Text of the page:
>>> represent the character. Equally we could go with the HTML approach of
>>> &#xABCDEF; (ie 1-6 HEX characters).
>>>
>>> I also strongly propose support fort the UNICODE string within """ strings
>>> ONLY. Lets's start from a restrictive stance from the outset.
>>>
>>> I will be arriving at Dowling at about noon on Wednesday Herb. I'll bring my
>>> boxing gloves, Frances can referee :)
>>>
>>> Nick
>>>
>>> On 6/10/09 11:01 PM, "James Hester" <jamesrhester@gmail.com> wrote:
>>>
>>>> Dear All:
>>>>
>>>> As a result of the discussion with Herbert I can see two differing
>>>> approaches to these CIF syntax changes:
>>>>
>>>> 1. Any changes to CIF syntax should be such that earlier syntax
>>>> versions form a subset of the new syntax, i.e. files in the older
>>>> syntax will also conform to the new syntax
>>>>
>>>> or
>>>>
>>>> 2. When making changes to the standard, the opportunity should be
>>>> taken to simplify and streamline syntax as much as possible.
>>>>
>>>> Advantages of (1): a single CIF parser can be maintained for all
>>>> syntax versions; a CIF writer is always conformant to the latest
>>>> version and only needs changing if new syntax features are to be used;
>>>> the existing CIF software ecosystem is minimally affected
>>>>
>>>> Advantages of (2): implementation of CIF readers/writers from scratch
>>>> is easier; the standard is easier to define formally and more
>>>> aesthetically pleasing; mistakes in previous versions can be fixed,
>>>> warts do not accumulate
>>>>
>>>> I would like to suggest we act as follows: in essence, we deprecate
>>>> rather than exclude.  In detail:
>>>>
>>>> 1. For this edition of the standard (1.2) we follow Herbert's line,
>>>> leaving everything currently defined untouched.  We simply add triple
>>>> quote delimited strings and bracket expressions.  The content of
>>>> non-delimited strings in bracket expressions will be as proposed by
>>>> Nick.
>>>>
>>>> 2. In the documents associated with the new standard we strongly
>>>> suggest that all non-delimited strings use the same character set as
>>>> for non-delimited strings in bracket expressions (i.e. Nick's original
>>>> proposal).  We might point out that this simplifies code for writing
>>>> CIFs, and perhaps (if all agree) we add that using the CIF1.1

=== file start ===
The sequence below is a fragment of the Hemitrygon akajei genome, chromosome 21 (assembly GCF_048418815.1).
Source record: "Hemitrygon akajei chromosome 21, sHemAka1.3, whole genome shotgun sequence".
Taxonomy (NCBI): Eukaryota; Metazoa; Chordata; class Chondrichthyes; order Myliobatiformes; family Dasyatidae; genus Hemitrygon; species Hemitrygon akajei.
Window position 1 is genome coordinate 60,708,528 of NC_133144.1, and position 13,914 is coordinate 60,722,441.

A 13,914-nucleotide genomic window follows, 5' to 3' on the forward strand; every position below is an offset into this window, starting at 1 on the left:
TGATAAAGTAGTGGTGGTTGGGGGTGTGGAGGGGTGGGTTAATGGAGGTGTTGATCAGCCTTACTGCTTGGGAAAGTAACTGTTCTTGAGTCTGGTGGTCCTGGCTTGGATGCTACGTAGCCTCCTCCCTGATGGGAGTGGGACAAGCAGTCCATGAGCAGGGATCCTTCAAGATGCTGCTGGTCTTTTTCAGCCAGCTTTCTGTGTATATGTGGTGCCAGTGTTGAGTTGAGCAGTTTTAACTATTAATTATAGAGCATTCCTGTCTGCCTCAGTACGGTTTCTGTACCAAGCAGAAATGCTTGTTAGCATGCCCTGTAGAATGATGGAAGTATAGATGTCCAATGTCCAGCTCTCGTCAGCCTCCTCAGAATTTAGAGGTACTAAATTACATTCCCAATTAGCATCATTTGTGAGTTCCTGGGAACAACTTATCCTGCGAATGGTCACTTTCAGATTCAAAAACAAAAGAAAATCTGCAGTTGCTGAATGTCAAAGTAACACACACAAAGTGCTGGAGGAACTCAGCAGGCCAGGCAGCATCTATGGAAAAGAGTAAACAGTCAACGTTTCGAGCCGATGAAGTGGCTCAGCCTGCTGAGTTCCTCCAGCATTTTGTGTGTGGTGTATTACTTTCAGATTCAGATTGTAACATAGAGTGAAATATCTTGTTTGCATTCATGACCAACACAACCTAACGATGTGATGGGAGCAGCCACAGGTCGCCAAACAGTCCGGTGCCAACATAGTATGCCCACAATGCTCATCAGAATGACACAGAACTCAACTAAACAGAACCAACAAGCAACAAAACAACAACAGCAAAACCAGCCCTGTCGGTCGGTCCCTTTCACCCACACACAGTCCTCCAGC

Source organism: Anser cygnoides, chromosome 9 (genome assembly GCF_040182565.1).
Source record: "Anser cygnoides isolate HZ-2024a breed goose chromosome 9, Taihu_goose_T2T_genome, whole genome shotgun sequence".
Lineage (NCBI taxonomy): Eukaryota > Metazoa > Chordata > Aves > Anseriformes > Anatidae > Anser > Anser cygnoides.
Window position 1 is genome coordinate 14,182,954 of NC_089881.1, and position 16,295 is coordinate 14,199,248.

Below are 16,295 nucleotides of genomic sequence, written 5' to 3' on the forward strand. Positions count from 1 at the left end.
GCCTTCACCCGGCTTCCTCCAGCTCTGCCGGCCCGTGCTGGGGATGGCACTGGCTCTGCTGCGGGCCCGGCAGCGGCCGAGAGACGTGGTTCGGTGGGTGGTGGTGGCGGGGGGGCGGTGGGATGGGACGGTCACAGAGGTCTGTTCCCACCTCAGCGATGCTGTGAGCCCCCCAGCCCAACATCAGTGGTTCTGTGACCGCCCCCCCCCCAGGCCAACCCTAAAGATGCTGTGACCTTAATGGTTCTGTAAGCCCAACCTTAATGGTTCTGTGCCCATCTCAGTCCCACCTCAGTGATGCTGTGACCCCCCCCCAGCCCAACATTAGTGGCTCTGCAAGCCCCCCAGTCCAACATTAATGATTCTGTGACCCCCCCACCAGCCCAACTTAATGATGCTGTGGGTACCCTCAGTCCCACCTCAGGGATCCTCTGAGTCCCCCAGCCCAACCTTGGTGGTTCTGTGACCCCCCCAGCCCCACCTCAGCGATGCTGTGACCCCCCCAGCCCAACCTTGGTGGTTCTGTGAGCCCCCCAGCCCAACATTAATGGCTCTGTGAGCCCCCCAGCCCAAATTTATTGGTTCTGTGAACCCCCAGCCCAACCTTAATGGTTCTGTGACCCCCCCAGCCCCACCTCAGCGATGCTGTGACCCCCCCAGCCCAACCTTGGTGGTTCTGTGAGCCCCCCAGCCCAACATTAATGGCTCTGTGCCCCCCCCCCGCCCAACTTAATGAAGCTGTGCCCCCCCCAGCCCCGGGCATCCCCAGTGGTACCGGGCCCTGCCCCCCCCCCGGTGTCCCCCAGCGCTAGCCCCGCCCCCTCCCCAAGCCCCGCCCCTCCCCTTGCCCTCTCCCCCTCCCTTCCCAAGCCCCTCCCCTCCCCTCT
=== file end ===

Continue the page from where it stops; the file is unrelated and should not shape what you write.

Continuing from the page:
>>>> non-delimited string character set is deprecated, darkly foreshadowing
>>>> that a future version of the syntax standard will adopt this character
>>>> set for all non-delimited strings.
>>>>
>>>> 3. We also deprecate including string delimiters inside strings,
>>>> regardless of whitespace issues.
>>>>
>>>> 4. In all dictionaries we adopt the restricted character set for
>>>> non-delimited strings and exclusion of string delimiters in strings.
>>>>
>>>> 5. We ask that CheckCIF emit a warning about use of deprecated
>>>> characters in non-delimited strings
>>>>
>>>> 6. When (say in 10 years' time) a sufficiently large proportion of
>>>> incoming CIFs conform to the new non-delimited string character set,
>>>> we promulgate the 1.3 version of the standard.
>>>>
>>>
>>> cheers
>>>
>>> Nick
>>>
>>> --------------------------------
>>> Associate Professor N. Spadaccini, PhD
>>> School of Computer Science & Software Engineering
>>>
>>> The University of Western Australia    t: +61 (0)8 6488 3452
>>> 35 Stirling Highway                    f: +61 (0)8 6488 1089
>>> CRAWLEY, Perth,  WA  6009 AUSTRALIA   w3: www.csse.uwa.edu.au/~nick
>>> MBDP  M002
>>>
>>> CRICOS Provider Code: 00126G
>>>
>>> e: Nick.Spadaccini@uwa.edu.au
>>>
>>>
>>>
>>>
>>>
>>> _______________________________________________
>>> ddlm-group mailing list
>>> ddlm-group@iucr.org
>>> http://scripts.iucr.org/mailman/listinfo/ddlm-group
>>>
>> _______________________________________________
>> ddlm-group mailing list
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>
> cheers
>
> Nick
>
> --------------------------------
> Associate Professor N. Spadaccini, PhD
> School of Computer Science & Software Engineering
>
> The University of Western Australia    t: +61 (0)8 6488 3452
> 35 Stirling Highway                    f: +61 (0)8 6488 1089
> CRAWLEY, Perth,  WA  6009 AUSTRALIA   w3: www.csse.uwa.edu.au/~nick
> MBDP  M002
>
> CRICOS Provider Code: 00126G
>
> e: Nick.Spadaccini@uwa.edu.au
>
>
>
>
>
> _______________________________________________